It was a tragedy.
That sentiment was echoed over and over by local high school football coaches this week in reaction to the death of a Sachem High School East football player.
Sachem East junior Joshua Mileto, 16, died last Thursday morning after a log weighing 400 pounds fell on his head during a training drill at a football camp on school grounds, according to media reports.
While high school football teams throughout New York State began official preseason practices on Monday, a wake was held that day for Mileto. A funeral Mass was held Tuesday, to be followed by burial.
“Your initial reaction and the reaction you have the next day and the next week is just sadness for that family and what they lost in that community,” Shoreham-Wading River coach Matt Millheiser said after Tuesday morning’s practice. “It’s a tragedy. It’s sad because in the end, you know, the kid didn’t go home to Mom and Dad.”
The drill, in which five athletes carry a log over their heads, is said to be designed to build teamwork in Navy SEALS training. That drill isn’t used by the Bishop McGann-Mercy, Greenport/Southold/Mattituck, Riverhead or SWR high school football teams, according to coaches.
“Your thoughts go out to the family, obviously, the people that are involved, his teammates, the coaching staff there, the community,” Mercy coach Jeff Doroski said. “It’s just a terrible tragedy.”
A player’s death is a coach’s worst nightmare. Millheiser, his team and the SWR community went through it in 2014 when one of his players, Thomas Cutinella, collapsed during a game and died.
“It’s sad,” Millheiser, standing on SWR’s Thomas Cutinella Memorial Field, said of Mileto’s death. “In the end, regardless of what they were doing or what was happening, a young man lost his life. He went to practice. He went to go do something with his friends and, sadly, didn’t come home. My heart goes out to the family and that community. Unfortunately, we know that feeling.”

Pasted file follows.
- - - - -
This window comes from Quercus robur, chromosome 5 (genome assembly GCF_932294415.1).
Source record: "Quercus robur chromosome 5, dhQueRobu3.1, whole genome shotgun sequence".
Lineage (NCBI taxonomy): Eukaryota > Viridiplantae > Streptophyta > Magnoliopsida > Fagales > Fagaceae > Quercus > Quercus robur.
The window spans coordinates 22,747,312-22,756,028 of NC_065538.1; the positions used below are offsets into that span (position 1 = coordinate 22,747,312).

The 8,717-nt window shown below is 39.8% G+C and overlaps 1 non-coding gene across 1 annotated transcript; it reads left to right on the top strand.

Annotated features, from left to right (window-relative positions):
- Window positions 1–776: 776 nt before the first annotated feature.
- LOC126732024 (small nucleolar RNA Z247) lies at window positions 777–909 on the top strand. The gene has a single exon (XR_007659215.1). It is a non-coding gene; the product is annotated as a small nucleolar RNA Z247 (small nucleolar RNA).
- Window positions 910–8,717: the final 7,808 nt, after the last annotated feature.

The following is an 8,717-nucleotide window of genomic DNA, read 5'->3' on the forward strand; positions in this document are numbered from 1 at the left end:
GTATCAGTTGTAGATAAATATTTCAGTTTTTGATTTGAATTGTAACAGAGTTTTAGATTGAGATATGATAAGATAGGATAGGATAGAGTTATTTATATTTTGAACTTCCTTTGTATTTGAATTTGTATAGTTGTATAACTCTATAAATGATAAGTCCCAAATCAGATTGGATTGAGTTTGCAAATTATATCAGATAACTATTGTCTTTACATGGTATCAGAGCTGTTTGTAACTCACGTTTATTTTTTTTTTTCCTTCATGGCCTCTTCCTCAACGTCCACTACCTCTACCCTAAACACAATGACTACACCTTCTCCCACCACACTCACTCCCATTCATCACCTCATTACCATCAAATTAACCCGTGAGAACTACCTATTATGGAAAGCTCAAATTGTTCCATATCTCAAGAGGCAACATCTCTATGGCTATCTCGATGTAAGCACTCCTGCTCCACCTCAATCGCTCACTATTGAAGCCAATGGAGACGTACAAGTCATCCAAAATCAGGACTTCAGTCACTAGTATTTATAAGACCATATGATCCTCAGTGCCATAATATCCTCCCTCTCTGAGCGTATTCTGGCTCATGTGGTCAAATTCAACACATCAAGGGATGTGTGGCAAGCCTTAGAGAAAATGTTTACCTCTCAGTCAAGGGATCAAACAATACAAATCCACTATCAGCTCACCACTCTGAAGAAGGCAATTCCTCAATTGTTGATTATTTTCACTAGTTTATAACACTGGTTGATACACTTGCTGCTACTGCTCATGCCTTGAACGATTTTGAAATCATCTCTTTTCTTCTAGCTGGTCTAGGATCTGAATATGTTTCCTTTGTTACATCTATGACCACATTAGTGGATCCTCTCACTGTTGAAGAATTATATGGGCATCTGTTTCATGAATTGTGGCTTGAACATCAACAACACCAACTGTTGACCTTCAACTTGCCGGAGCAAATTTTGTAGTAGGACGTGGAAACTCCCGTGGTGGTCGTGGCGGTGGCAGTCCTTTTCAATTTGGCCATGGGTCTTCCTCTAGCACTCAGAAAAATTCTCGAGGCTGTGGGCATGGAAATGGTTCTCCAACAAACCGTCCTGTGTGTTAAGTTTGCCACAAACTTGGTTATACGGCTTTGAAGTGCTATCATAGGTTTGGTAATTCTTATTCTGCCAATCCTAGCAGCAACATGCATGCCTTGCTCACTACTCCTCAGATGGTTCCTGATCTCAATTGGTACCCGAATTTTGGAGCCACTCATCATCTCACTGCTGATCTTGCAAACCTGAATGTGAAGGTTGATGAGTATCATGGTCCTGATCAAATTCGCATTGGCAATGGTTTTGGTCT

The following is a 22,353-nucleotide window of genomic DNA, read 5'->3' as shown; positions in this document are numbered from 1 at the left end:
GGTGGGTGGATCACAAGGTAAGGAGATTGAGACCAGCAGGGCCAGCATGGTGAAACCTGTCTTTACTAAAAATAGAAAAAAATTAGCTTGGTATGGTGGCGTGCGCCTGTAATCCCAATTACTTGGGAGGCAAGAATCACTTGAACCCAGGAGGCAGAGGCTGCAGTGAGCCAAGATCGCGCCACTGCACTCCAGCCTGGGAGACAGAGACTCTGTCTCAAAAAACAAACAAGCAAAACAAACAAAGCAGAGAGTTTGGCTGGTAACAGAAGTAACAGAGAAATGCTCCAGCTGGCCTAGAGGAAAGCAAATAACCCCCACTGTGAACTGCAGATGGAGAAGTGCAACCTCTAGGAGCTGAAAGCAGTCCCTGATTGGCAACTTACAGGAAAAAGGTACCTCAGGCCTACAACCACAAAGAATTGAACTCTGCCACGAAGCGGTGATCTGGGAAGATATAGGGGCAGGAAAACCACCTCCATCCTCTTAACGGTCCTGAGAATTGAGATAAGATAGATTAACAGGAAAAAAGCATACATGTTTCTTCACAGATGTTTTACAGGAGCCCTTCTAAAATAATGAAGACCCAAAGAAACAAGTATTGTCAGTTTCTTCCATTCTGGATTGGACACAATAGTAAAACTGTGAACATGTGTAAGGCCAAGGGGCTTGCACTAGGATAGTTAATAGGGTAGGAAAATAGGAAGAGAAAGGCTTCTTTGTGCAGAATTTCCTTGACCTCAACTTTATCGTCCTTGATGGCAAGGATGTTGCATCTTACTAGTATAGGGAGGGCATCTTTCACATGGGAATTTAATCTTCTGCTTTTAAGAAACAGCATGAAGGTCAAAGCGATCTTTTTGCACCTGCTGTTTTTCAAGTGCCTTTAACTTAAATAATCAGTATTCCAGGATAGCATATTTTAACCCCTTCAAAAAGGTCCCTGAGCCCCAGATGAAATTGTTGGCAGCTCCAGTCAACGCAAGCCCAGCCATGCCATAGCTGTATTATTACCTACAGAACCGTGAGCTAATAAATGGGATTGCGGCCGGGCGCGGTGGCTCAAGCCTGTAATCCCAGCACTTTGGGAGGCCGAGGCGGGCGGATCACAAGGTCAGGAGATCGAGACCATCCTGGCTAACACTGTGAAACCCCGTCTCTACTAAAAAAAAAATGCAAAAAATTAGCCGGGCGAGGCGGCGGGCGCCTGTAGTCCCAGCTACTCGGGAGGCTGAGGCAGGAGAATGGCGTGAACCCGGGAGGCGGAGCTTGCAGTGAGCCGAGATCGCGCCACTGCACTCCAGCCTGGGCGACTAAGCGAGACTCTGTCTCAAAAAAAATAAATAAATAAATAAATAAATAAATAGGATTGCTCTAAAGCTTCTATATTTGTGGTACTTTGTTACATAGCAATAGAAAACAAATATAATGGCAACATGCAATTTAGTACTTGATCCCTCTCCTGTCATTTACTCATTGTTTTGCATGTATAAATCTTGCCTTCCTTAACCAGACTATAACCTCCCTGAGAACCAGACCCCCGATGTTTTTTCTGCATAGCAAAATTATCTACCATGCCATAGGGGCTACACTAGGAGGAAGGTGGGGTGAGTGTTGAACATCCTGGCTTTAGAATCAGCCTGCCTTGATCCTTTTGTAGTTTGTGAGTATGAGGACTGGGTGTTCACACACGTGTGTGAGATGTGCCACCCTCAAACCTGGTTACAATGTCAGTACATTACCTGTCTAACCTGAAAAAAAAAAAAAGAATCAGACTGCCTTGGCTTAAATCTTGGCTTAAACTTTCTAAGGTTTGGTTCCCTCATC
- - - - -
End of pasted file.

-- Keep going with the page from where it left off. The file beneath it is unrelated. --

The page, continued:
Local coaches said the tragic event will not affect the way their teams train since they don’t employ logs, but do other things such as pushing large tires or blocking sleds to build strength.
“The reality is that accidents can happen,” Riverhead coach Leif Shay said. “You can have a kid bench press and he could drop the bar on his neck and he could die. You’re never going to bench press? … The reality is there’s an inherent risk in any sport.”
Greenport/Southold/Mattituck coach Jack Martilotta said he has had to assure some concerned parents that the Porters don’t use log carrying as part of their training. “That’s not something that we do here,” he said. “We don’t do anything like that.”
Riverhead endured a scare of its own two years ago when one of its players, Nikolas Visco, was taken to a hospital in critical condition after suffering heatstroke on the first day of practice. He spent five weeks in a hospital and was said to have suffered injuries to his pancreas, liver and kidneys before being released.
“We did everything right,” Shay said. “There’s nothing we could have done different, other than not have football. If you’re going to play a sport, you’re going to have an inherent risk of injury.”
Visco graduated from Riverhead this past June. Litigation between his family and the Riverhead School District is still ongoing in Suffolk Supreme Court. The case is before Justice William B. Rebolini.
Section XI, the governing body for Suffolk County sports, outlines guidelines for out-of-season practices that are set from the New York State Public High School Athletic Association. The main requirement is that any out-of-season work such as conditioning, weight lifting, intramurals or open gyms cannot be considered mandatory and it must be made available to all students.
Doroski said, “People need to continue to live their lives and appreciate every step you take, every breath you take and the people you spend time with, and I think that’s the message to our guys here.”
WITH JOE WERKMEISTER
Top photo: Riverhead High School football players began the season Monday morning on the first official day of practice. Four days earlier, a 16-year-old at Sachem East High School died following an accident during a conditioning workout. (Credit: Bob Liepa)